Drew Neisser: Katrina Klier Tells Pinterest How To Attract Brands

Senior Director and VP of Worldwide Digital Marketing at Microsoft explains how brands can take advantage of the latest social platform – and how the platform should reshape itself in response.

When it comes to digital marketing, there are very few who know more about the ins and outs than Katrina Klier, Senior Director and VP Worldwide Digital Marketing at Microsoft.  I caught up with Katrina at a recent The CMO Club cocktail party and she was nice enough to let me pepper her with questions about Pinterest.  Her answers are refreshingly honest and informative–of particular note  are her suggestions for how Pinterest could become more brand friendly–I hope they’re listening.

How do you see tech brands like yours being able to take advantage of Pinterest?

Pinterest is a wonderful way to showcase new products in a highly visual way as well as gain endorsements via re-pins that help create product brand awareness. Overall though I would say the tech world has been slow to get in to Pinterest. Dell has done a pretty good job: http://pinterest.com/dell/.

Has Microsoft used Pinterest effectively thus far?

LOL, no I wouldn’t say we’ve used it effectively yet so far but we’ve learned a great deal. (The Pinterest.com/Microsoft page in inactive & the Pin it to Win it contest by the Windows team didn’t seem to get much traction.) We’ve done what most big brands do, claimed a profile and have plans for much more to come, but it isn’t live yet.

Do you have any thoughts on how Pinterest could become more brand-friendly? 

Pinterest is pretty brand friendly already. Some things I’d love them to do: Create sub-boards so it’s easier to do topical boards with multiple themes; somehow connect to a purchase place – so drive ecommerce conversion potential either directly or via some type of visual search engine that can give you a list of online or offline stores to buy what you see.  Ecommerce is a partnership opportunity for Pinterest to drive with the likes of Amazon, Wal-Mart and others.  Also finding people or brands to follow is rather clunky – if you search for people you know, you can find them, but if not a general reco is not easy. Also would like to embed boards in other websites – allowing pinboards via a service provided by Pinterest (similar to how Bing or Google provide in-site search for brands)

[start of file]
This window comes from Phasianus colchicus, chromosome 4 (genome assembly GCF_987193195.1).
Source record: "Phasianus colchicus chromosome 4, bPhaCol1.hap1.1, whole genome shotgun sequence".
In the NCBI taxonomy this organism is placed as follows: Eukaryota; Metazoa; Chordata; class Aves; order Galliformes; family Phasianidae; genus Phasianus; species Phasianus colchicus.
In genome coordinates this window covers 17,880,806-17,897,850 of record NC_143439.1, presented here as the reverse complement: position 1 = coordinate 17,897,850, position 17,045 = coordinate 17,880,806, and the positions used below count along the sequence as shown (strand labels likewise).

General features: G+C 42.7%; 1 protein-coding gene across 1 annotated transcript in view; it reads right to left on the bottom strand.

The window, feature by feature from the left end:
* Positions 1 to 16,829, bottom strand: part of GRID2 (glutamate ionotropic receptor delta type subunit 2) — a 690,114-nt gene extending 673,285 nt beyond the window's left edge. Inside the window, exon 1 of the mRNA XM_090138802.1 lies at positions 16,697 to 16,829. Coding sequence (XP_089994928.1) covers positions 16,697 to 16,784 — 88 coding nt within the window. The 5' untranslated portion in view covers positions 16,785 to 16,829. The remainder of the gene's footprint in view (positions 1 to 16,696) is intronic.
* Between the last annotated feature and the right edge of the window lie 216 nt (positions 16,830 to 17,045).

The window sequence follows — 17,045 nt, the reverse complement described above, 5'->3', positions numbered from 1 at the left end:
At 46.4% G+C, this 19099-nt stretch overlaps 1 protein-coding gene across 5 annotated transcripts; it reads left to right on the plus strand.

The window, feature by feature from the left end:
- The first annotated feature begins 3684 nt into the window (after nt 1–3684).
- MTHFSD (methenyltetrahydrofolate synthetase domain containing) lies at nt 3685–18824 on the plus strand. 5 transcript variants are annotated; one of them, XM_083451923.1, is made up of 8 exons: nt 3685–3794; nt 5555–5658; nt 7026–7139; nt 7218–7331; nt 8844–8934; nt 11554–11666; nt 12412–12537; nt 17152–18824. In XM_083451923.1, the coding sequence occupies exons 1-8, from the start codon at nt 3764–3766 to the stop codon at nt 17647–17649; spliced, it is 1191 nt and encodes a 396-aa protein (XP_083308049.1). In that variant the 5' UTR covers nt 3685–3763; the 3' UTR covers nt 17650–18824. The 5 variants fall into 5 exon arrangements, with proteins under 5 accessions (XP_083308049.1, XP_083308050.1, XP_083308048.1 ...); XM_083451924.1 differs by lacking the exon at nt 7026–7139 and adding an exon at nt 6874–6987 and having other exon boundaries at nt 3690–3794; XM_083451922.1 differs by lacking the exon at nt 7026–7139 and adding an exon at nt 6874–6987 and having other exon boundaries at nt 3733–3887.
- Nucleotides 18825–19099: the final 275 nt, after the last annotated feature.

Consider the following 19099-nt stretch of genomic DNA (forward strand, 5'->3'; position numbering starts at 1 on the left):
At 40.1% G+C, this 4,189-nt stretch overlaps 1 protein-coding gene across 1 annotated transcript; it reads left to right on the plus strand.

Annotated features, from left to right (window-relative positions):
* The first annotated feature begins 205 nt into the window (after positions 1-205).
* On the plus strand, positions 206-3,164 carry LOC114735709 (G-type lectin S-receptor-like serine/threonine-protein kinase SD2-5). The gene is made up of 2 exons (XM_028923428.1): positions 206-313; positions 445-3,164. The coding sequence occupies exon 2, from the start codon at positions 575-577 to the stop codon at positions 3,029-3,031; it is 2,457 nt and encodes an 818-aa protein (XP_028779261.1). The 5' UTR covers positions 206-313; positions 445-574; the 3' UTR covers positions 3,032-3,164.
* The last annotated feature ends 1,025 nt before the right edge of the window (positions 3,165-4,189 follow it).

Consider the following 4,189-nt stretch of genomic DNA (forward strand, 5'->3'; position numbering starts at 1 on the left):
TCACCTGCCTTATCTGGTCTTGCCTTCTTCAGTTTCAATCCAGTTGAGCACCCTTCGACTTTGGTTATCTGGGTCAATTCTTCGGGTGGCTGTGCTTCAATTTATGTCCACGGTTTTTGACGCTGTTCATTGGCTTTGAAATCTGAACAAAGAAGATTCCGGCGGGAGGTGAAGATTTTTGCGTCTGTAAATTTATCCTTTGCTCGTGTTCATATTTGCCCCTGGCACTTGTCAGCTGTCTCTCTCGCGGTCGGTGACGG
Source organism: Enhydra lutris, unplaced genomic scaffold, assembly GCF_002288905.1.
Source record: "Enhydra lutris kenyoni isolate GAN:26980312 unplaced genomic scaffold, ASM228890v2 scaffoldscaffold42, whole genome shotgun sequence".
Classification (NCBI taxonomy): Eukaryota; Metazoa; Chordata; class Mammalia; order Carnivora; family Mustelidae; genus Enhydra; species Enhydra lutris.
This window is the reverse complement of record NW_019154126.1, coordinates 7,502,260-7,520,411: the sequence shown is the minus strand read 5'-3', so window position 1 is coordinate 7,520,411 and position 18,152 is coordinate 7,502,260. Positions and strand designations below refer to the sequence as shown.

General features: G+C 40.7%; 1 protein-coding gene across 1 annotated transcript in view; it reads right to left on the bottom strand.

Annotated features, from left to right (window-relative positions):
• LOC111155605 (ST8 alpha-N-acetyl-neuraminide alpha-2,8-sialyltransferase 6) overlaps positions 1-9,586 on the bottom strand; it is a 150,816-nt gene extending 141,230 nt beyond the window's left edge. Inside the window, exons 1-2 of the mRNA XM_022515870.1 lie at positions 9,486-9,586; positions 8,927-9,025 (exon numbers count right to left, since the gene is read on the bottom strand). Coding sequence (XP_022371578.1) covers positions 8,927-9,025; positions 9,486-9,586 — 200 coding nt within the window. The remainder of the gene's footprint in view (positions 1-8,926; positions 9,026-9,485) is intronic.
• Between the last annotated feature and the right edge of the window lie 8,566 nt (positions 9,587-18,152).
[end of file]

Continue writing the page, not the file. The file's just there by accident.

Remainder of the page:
Are you active on Pinterest yourself and if so, what do you really like about it?

Yes, I use Pinterest http://pinterest.com/katrinaklier/  I like the visual components and the link to Facebook. I started another blog a couple months ago Travel Like a Lady and Pinterest over time will be a big part of that to show products, ideas, how-to, etc. I had to put some of my writing on hold for other demands but hopefully will get back to it shortly. I haven’t connected my marketing blog much to Pinterest as the topic is not as product or visually centric. My husband is a photographer and very active on Pinterest. It helps him categorize inspirational work as well as check out stylists, other artists and companies he is or would like to do business with. His business is very visual of course so Pinterest is a good fit and he loves the Facebook integration as well.

Final note: just in case you were wondering where Pinterest could be heading, please check out my story on MediaPost and or join me for MediaPost’s Social Media Insider Summit in Lake Tahoe next week. 

See the original article on The Drew Blog. Republished here with kind permission.

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